Alongside your daily activity and step counts (the app will keep a running total of your top "scores"), LG's Fitness app comes into its own with sessions: dedicated training segments you "set off" from the workout tab. There are no pretensions to sleep monitoring thankfully, or even diet guidance -- it sticks to movement. So I started moving. One swipe of the switch within the fourth tab starts things off. After that, you have the chance to toggle several mid-workout features.
The GPS option monitors your running or cycling routes. As you move, your smartphone will track your route while color-coding your course depending on your heart rate (warmup, endurance, aerobic, anaerobic and high intensity). This same color-coded system, from hardly trying blue to gonna collapse red, is also replicated on the companion heart rate monitor's clip: one button press on the Bluetooth transmitter will show a color-coded notification illustrating how hard you're working. You can also get the app to narrate how many calories burned, distance traveled, current heart rate and more. The voice guide will specify your current beats per minute, but try not to laugh when the voice says "bits per minute." And if you can't help chuckling, you can fortunately turn the commentary off. Which I did.
Optional: The Lifeband
LG's Lifeband Touch is yet another fitness band -- and it's a hard sell. Announced at CES alongside the headphones, it's proof consumer tech never stands still, especially in nascent categories like wearables. Half a year later, we've seen products attempting to straddle the divide between fitness gadgets and smartwatches, with the best example so far being the imperfect Gear Fit from Samsung -- a fitness wearable paired with a beautiful screen and a heart rate monitor, albeit with a fuzzy interface and temperamental pulse readings.
LG's band is friendlier but dumber. There's no OLED screen, but it works with both Android and iOS devices. No heart rate monitor, but then, that's the earphones' job. The Lifeband Touch is a solid, slightly flexible rubbery band with no clasp. Instead, there's a break in the band to slip your arm in -- it's a bangle, basically. It bends a little at the end, while the scrolling monochrome display and single button are both at the more solid end. The device feels heavier than the FuelBand, which is probably its closest competitor. LG had the foresight to add a degree of motion detection, so if you raise your wrist, the device can either show the time or the option screen you saw last.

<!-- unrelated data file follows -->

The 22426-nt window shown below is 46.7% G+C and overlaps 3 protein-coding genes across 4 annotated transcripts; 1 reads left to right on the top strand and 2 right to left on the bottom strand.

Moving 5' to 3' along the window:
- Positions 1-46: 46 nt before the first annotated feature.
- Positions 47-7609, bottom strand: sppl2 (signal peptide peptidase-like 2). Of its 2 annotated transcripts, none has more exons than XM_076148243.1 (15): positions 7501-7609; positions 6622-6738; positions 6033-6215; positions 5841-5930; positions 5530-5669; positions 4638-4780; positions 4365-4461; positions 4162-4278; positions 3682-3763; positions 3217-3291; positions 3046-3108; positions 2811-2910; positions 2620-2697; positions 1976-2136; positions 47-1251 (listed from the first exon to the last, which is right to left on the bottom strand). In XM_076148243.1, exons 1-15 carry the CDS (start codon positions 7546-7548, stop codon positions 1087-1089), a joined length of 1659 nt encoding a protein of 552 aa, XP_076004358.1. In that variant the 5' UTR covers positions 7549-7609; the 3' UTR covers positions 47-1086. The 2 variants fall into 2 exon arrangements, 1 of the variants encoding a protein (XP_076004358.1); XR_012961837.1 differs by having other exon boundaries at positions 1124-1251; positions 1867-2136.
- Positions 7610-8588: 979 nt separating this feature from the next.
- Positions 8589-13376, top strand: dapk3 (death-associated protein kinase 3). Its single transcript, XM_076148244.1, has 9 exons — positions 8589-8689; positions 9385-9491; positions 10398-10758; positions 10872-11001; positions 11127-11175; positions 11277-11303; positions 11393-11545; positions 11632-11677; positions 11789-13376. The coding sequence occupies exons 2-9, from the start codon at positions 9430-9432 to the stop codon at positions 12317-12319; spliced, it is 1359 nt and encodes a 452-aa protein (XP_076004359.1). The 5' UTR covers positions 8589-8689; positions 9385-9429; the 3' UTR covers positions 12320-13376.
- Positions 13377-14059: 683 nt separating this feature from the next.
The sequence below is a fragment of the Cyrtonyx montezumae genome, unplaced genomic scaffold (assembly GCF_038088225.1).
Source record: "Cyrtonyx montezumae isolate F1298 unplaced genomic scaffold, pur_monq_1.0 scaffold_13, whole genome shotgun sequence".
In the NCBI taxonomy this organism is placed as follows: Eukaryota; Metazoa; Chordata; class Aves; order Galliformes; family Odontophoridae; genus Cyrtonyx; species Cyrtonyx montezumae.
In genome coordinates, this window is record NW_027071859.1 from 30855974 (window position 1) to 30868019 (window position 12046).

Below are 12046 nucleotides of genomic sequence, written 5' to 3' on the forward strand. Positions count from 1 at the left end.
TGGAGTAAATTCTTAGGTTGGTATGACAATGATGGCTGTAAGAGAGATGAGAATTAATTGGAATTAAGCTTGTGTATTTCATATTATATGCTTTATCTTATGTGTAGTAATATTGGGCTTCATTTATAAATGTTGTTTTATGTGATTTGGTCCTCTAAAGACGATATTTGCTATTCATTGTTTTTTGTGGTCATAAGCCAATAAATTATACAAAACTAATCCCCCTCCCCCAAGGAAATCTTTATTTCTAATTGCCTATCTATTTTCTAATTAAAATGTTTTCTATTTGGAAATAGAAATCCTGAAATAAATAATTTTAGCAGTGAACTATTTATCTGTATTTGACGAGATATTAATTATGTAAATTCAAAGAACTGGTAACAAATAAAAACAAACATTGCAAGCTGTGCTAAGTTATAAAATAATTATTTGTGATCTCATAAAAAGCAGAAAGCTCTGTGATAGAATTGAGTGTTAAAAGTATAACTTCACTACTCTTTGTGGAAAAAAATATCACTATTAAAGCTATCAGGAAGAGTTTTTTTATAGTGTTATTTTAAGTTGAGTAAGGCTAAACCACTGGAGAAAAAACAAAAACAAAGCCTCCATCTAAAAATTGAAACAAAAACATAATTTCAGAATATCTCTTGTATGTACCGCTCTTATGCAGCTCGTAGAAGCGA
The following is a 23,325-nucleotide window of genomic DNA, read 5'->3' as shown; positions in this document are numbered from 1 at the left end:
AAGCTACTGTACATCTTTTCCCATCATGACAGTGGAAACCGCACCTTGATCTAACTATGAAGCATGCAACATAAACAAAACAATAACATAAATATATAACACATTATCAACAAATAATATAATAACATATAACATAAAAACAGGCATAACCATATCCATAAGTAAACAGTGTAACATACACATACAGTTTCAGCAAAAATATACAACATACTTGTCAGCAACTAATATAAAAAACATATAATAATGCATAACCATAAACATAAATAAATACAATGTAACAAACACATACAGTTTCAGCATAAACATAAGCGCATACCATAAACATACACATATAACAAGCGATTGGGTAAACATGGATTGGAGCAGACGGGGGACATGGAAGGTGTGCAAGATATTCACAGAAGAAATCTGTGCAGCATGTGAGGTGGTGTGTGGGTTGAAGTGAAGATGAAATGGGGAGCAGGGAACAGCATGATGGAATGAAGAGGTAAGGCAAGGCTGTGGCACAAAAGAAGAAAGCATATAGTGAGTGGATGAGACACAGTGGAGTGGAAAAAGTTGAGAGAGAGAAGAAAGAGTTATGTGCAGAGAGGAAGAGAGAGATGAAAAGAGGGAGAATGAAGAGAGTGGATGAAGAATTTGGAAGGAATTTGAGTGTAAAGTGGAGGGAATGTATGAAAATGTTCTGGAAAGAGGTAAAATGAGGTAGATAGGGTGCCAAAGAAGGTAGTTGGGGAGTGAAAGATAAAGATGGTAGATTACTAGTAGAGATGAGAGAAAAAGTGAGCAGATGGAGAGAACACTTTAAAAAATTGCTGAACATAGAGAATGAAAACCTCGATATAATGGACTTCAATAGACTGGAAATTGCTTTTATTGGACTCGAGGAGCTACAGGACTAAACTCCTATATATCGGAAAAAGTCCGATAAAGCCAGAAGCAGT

I tried the Lifeband for a few weeks, but our review sample abruptly stopped charging; LG says we received a lemon. Even after a short testing period, I'm not desperate to use it again. Its biggest drawback is the dot-pixel screen, which is nigh-on unreadable in direct sunlight. While I haven't torn down the device to investigate, I think it's because the display appears to be pretty deep inside, meaning there's a lot of space (and glass) between the surface and what you're trying to read -- ideal for sunlight to refract and bounce around, making viewing your vitals trickier. Gesture controls be damned, you'll be cupping the Lifeband with your other hand in an attempt to read the time, your pulse or your step count. When you can finally make out the display, you'll notice three menu sections: one for battery, time and date; another for fitness stuff (calories, distances, steps, session tracking), and the last for controlling music playback.
The interface and features are richer than the FuelBand, but Samsung's Gear Fit simply looks nicer, and with a color OLED touchscreen, is more technically accomplished even if the software is a muddled mess. Swiping through the Lifeband's touchscreen is a nice way to navigate the readouts, especially compared to the FuelBand's laborious button presses. That said, the Lifeband Touch already looks dated. It seems odd that it's appeared alongside the company's new headphones, which are pretty exciting. Well, as far as headphones go, anyway.
I've never used a wrist-based heart rate monitor for an extended period because I find it uncomfortable having something attached tightly to my arm, so heart rate monitor headphones sounded like the perfect solution. LG's earphones aren't quite perfect, though. I found the wiring between the earbuds themselves and the Bluetooth unit a bit unwieldy -- the cords were prone to tangling every time I took them off. For headphones, they're not cheap either: $180 at Best Buy. There's really no other device like it, however. Intel's smart ears are just a concept for now, while other options are either gestating in crowdfunding or outright hoaxes. LG's headphones, which you can buy today, give surprisingly accurate heart rate readings. Particularly thanks to the capable app, I can recommend them to fitness types who can't do without music -- just be prepared for some underwhelming audio.